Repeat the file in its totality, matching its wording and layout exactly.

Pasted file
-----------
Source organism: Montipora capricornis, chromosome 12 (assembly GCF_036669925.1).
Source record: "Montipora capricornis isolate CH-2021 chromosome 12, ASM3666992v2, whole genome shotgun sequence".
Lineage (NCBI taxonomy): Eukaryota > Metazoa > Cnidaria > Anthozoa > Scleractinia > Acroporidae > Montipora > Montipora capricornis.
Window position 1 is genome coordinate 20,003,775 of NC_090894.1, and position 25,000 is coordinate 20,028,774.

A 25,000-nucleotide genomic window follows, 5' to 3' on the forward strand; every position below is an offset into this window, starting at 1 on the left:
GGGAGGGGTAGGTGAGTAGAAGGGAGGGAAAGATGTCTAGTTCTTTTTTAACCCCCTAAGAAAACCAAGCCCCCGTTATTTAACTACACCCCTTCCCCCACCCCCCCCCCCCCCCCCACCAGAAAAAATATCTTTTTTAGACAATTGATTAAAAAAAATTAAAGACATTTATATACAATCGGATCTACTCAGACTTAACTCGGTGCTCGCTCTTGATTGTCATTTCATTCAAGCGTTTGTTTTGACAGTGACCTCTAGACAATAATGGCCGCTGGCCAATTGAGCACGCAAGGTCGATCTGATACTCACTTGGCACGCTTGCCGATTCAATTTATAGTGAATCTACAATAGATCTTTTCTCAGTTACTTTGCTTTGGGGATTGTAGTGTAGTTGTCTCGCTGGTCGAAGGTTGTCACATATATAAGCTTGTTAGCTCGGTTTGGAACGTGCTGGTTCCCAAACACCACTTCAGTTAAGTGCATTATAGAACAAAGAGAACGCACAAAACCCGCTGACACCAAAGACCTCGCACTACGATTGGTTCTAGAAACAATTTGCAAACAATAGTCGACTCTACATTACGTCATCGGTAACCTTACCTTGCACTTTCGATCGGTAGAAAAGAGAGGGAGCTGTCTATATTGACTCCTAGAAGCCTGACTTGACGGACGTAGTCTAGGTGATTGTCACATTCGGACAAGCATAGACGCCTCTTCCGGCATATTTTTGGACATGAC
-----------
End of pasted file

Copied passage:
Source organism: Montipora capricornis, chromosome 12 (assembly GCF_036669925.1).
Source record: "Montipora capricornis isolate CH-2021 chromosome 12, ASM3666992v2, whole genome shotgun sequence".
Lineage (NCBI taxonomy): Eukaryota > Metazoa > Cnidaria > Anthozoa > Scleractinia > Acroporidae > Montipora > Montipora capricornis.
Window position 1 is genome coordinate 20,003,775 of NC_090894.1, and position 25,000 is coordinate 20,028,774.

A 25,000-nucleotide genomic window follows, 5' to 3' on the forward strand; every position below is an offset into this window, starting at 1 on the left:
GGGAGGGGTAGGTGAGTAGAAGGGAGGGAAAGATGTCTAGTTCTTTTTTAACCCCCTAAGAAAACCAAGCCCCCGTTATTTAACTACACCCCTTCCCCCACCCCCCCCCCCCCCCCCACCAGAAAAAATATCTTTTTTAGACAATTGATTAAAAAAAATTAAAGACATTTATATACAATCGGATCTACTCAGACTTAACTCGGTGCTCGCTCTTGATTGTCATTTCATTCAAGCGTTTGTTTTGACAGTGACCTCTAGACAATAATGGCCGCTGGCCAATTGAGCACGCAAGGTCGATCTGATACTCACTTGGCACGCTTGCCGATTCAATTTATAGTGAATCTACAATAGATCTTTTCTCAGTTACTTTGCTTTGGGGATTGTAGTGTAGTTGTCTCGCTGGTCGAAGGTTGTCACATATATAAGCTTGTTAGCTCGGTTTGGAACGTGCTGGTTCCCAAACACCACTTCAGTTAAGTGCATTATAGAACAAAGAGAACGCACAAAACCCGCTGACACCAAAGACCTCGCACTACGATTGGTTCTAGAAACAATTTGCAAACAATAGTCGACTCTACATTACGTCATCGGTAACCTTACCTTGCACTTTCGATCGGTAGAAAAGAGAGGGAGCTGTCTATATTGACTCCTAGAAGCCTGACTTGACGGACGTAGTCTAGGTGATTGTCACATTCGGACAAGCATAGACGCCTCTTCCGGCATATTTTTGGACATGAC